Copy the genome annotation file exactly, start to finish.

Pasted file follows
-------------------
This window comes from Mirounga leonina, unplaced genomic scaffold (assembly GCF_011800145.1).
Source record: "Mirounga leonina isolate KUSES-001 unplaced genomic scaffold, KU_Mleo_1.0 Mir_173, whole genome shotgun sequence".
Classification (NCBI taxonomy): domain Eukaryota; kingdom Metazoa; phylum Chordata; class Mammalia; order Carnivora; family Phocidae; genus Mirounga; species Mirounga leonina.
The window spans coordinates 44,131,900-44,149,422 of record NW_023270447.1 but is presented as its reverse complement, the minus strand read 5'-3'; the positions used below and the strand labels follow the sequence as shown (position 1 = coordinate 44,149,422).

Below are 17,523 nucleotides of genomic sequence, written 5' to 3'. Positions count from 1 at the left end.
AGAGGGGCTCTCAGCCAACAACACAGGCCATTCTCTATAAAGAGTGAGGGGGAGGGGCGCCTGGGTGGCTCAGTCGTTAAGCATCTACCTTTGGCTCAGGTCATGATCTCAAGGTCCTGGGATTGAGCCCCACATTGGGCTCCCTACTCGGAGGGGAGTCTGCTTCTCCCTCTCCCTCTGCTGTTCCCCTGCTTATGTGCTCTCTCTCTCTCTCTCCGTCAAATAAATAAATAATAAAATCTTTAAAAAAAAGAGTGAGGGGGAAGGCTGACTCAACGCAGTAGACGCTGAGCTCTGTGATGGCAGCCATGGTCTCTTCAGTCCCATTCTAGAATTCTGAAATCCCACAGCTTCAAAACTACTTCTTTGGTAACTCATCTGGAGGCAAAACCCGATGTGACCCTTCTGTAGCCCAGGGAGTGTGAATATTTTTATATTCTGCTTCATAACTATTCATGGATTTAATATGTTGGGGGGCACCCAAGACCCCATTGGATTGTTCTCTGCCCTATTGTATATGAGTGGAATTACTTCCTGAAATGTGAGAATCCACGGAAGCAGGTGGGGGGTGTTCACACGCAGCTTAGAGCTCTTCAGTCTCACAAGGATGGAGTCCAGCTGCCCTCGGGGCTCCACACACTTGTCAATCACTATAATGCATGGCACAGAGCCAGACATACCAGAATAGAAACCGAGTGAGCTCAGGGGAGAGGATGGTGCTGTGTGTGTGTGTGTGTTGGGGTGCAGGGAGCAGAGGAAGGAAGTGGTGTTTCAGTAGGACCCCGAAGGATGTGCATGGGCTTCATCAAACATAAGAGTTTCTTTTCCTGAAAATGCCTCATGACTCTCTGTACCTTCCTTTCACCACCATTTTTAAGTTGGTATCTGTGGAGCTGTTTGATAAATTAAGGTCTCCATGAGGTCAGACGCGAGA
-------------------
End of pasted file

This window comes from Mirounga leonina, unplaced genomic scaffold (assembly GCF_011800145.1).
Source record: "Mirounga leonina isolate KUSES-001 unplaced genomic scaffold, KU_Mleo_1.0 Mir_173, whole genome shotgun sequence".
Classification (NCBI taxonomy): domain Eukaryota; kingdom Metazoa; phylum Chordata; class Mammalia; order Carnivora; family Phocidae; genus Mirounga; species Mirounga leonina.
The window spans coordinates 44,131,900-44,149,422 of record NW_023270447.1 but is presented as its reverse complement, the minus strand read 5'-3'; the positions used below and the strand labels follow the sequence as shown (position 1 = coordinate 44,149,422).

Below are 17,523 nucleotides of genomic sequence, written 5' to 3'. Positions count from 1 at the left end.
AGAGGGGCTCTCAGCCAACAACACAGGCCATTCTCTATAAAGAGTGAGGGGGAGGGGCGCCTGGGTGGCTCAGTCGTTAAGCATCTACCTTTGGCTCAGGTCATGATCTCAAGGTCCTGGGATTGAGCCCCACATTGGGCTCCCTACTCGGAGGGGAGTCTGCTTCTCCCTCTCCCTCTGCTGTTCCCCTGCTTATGTGCTCTCTCTCTCTCTCTCCGTCAAATAAATAAATAATAAAATCTTTAAAAAAAAGAGTGAGGGGGAAGGCTGACTCAACGCAGTAGACGCTGAGCTCTGTGATGGCAGCCATGGTCTCTTCAGTCCCATTCTAGAATTCTGAAATCCCACAGCTTCAAAACTACTTCTTTGGTAACTCATCTGGAGGCAAAACCCGATGTGACCCTTCTGTAGCCCAGGGAGTGTGAATATTTTTATATTCTGCTTCATAACTATTCATGGATTTAATATGTTGGGGGGCACCCAAGACCCCATTGGATTGTTCTCTGCCCTATTGTATATGAGTGGAATTACTTCCTGAAATGTGAGAATCCACGGAAGCAGGTGGGGGGTGTTCACACGCAGCTTAGAGCTCTTCAGTCTCACAAGGATGGAGTCCAGCTGCCCTCGGGGCTCCACACACTTGTCAATCACTATAATGCATGGCACAGAGCCAGACATACCAGAATAGAAACCGAGTGAGCTCAGGGGAGAGGATGGTGCTGTGTGTGTGTGTGTGTTGGGGTGCAGGGAGCAGAGGAAGGAAGTGGTGTTTCAGTAGGACCCCGAAGGATGTGCATGGGCTTCATCAAACATAAGAGTTTCTTTTCCTGAAAATGCCTCATGACTCTCTGTACCTTCCTTTCACCACCATTTTTAAGTTGGTATCTGTGGAGCTGTTTGATAAATTAAGGTCTCCATGAGGTCAGACGCGAGA